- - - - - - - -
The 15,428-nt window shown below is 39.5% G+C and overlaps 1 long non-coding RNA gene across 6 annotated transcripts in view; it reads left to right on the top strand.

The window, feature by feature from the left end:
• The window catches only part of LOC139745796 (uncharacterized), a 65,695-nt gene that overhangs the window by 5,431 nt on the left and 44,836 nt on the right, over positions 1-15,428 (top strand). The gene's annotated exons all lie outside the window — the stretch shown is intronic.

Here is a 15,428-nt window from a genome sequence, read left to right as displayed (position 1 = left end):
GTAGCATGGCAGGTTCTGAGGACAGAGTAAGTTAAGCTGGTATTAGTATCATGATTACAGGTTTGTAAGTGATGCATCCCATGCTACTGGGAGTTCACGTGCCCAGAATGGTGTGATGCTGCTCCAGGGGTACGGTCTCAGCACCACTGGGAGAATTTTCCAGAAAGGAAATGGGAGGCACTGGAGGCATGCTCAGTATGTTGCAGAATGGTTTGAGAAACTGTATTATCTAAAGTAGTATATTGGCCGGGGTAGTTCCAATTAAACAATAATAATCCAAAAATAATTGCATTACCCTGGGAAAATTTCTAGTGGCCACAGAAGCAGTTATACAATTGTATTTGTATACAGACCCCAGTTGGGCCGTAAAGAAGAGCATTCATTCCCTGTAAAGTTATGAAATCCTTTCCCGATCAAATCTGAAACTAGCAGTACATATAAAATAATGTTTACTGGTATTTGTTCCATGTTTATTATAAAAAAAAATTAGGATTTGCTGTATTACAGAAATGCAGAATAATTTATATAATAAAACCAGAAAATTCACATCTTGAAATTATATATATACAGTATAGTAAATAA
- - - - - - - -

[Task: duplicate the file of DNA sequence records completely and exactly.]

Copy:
The 15,428-nt window shown below is 39.5% G+C and overlaps 1 long non-coding RNA gene across 6 annotated transcripts in view; it reads left to right on the top strand.

The window, feature by feature from the left end:
• The window catches only part of LOC139745796 (uncharacterized), a 65,695-nt gene that overhangs the window by 5,431 nt on the left and 44,836 nt on the right, over positions 1-15,428 (top strand). The gene's annotated exons all lie outside the window — the stretch shown is intronic.

Here is a 15,428-nt window from a genome sequence, read left to right as displayed (position 1 = left end):
GTAGCATGGCAGGTTCTGAGGACAGAGTAAGTTAAGCTGGTATTAGTATCATGATTACAGGTTTGTAAGTGATGCATCCCATGCTACTGGGAGTTCACGTGCCCAGAATGGTGTGATGCTGCTCCAGGGGTACGGTCTCAGCACCACTGGGAGAATTTTCCAGAAAGGAAATGGGAGGCACTGGAGGCATGCTCAGTATGTTGCAGAATGGTTTGAGAAACTGTATTATCTAAAGTAGTATATTGGCCGGGGTAGTTCCAATTAAACAATAATAATCCAAAAATAATTGCATTACCCTGGGAAAATTTCTAGTGGCCACAGAAGCAGTTATACAATTGTATTTGTATACAGACCCCAGTTGGGCCGTAAAGAAGAGCATTCATTCCCTGTAAAGTTATGAAATCCTTTCCCGATCAAATCTGAAACTAGCAGTACATATAAAATAATGTTTACTGGTATTTGTTCCATGTTTATTATAAAAAAAAATTAGGATTTGCTGTATTACAGAAATGCAGAATAATTTATATAATAAAACCAGAAAATTCACATCTTGAAATTATATATATACAGTATAGTAAATAA